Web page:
By Bob Kieckhefer
Odds seem to be improving that Illinois race tracks will get the slot machines they say are needed for their very survival.
The General Assembly passed legislation in its spring session authorizing slots at tracks, as well as a land-based casino for the Chicago Loop and other significant expansion of Illinois gaming. But the bill was held in the Senate after final passage there, rather than risk a veto by Gov. Pat Quinn, who called the bill top-heavy on expansion and short on regulation.
In the intervening months, supporters have tried to craft a compromise that could be approved in the upcoming fall veto session while opponents–including gaming regulators–have urged Quinn to veto the bill if it gets to his desk.
The campaign escalated in the first week of October with respected former Republican Gov. Jim Edgar–himself a major owner/breeder–weighing in during a lobbying trip to Springfield.
"The industry is going to rise or fall on this,” Edgar said. "If it doesn’t happen, you could see horse racing pretty much disappear in Illinois." The former governor's voice added to that of Chicago's Democrat Mayor Rahm Emanuel, who is counting on Chicago casino money to help patch gaping holes in the city's budget.
As Edgar was making his pitch, legislative leaders were preparing "chaser" legislation that would address what they perceive to be Quinn's objections to the existing bill. They would not reveal details and Quinn said he has not seen any proposed changes.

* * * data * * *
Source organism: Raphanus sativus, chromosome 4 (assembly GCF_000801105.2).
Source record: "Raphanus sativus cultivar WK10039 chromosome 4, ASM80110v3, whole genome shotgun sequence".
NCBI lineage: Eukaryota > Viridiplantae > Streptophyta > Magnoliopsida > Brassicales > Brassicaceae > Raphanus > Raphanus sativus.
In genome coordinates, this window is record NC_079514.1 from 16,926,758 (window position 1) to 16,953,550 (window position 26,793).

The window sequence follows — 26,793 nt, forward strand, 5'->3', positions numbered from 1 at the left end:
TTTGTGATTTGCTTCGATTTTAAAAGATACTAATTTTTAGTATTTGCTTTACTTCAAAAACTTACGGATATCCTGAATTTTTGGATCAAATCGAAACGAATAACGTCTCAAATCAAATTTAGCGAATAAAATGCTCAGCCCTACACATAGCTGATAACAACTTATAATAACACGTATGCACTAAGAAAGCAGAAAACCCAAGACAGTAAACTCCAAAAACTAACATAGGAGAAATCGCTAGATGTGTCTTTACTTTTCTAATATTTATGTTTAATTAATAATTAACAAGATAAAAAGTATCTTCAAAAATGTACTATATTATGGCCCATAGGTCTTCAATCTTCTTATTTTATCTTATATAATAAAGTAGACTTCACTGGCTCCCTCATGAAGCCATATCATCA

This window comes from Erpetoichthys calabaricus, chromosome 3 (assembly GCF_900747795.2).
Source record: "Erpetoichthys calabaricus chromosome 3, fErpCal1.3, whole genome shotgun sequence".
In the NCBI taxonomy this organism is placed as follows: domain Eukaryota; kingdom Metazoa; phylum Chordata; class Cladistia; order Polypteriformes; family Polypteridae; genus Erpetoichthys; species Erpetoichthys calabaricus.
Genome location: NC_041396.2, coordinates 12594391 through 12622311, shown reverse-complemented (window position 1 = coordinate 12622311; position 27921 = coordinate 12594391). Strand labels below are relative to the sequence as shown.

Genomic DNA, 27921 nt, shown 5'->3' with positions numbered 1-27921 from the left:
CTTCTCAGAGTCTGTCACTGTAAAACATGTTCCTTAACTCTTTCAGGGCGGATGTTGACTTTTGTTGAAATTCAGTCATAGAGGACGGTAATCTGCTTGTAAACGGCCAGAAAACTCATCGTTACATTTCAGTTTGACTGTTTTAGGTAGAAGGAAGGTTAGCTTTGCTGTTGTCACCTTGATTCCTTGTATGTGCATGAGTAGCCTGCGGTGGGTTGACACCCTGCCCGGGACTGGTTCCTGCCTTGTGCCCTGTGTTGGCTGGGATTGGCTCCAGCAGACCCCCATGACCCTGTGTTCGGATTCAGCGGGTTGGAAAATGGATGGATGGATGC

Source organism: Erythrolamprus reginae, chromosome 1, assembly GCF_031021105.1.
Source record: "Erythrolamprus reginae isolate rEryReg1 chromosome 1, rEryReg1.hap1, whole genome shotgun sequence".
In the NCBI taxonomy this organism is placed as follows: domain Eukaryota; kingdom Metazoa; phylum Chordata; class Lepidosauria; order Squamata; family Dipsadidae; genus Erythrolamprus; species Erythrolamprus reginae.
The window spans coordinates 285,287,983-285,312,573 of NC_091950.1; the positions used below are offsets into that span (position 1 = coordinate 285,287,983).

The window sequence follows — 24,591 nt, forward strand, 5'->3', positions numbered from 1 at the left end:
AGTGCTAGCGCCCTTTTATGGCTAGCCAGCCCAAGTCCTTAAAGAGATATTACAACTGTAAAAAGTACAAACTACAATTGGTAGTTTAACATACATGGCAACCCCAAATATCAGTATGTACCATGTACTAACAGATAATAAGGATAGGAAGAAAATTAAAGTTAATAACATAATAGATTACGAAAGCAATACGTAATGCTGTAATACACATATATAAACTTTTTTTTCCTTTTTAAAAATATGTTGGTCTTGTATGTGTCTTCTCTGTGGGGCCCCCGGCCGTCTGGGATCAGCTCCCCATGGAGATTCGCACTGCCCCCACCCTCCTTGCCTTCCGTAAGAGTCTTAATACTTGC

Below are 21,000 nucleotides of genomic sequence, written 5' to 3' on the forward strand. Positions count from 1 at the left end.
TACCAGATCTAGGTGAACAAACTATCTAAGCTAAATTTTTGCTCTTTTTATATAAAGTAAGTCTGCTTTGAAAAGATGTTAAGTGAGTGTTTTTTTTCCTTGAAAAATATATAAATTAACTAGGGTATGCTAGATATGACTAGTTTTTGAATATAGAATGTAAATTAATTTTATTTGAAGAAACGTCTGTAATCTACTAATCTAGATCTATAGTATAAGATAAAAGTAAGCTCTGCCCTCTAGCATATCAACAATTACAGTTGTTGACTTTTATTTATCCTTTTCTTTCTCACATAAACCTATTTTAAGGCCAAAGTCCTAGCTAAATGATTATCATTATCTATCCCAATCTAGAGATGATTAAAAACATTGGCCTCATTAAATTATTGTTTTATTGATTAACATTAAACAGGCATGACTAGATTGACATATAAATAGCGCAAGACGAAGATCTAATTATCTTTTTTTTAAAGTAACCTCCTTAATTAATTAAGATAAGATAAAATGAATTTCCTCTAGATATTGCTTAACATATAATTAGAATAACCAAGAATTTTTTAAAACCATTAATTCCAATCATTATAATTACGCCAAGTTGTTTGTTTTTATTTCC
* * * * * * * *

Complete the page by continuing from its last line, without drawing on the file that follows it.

However, departing from his previous negative stance, Quinn told a news conference in Danville, Ill., he now is preparing to lay out a course of action that would make the legislation acceptable.
"We will, this month, lay out some principles so legislators know, crystal clear, what the standards are," Quinn said in reply to a question. "We are not going to have any more gambling in Illinois, especially in Chicago, unless there is strong oversight that ensures integrity 100 percent of the time."
Despite the movement toward a compromise, supporters remain cautious. Slots at tracks have been an elusive goal for many years, with victory seemingly within reach a few times in the past only to slip away in the political murkiness of Springfield. And there are those who believe Senate leadership's decision to "put a brick on the bill" was not due entirely to fears of a veto.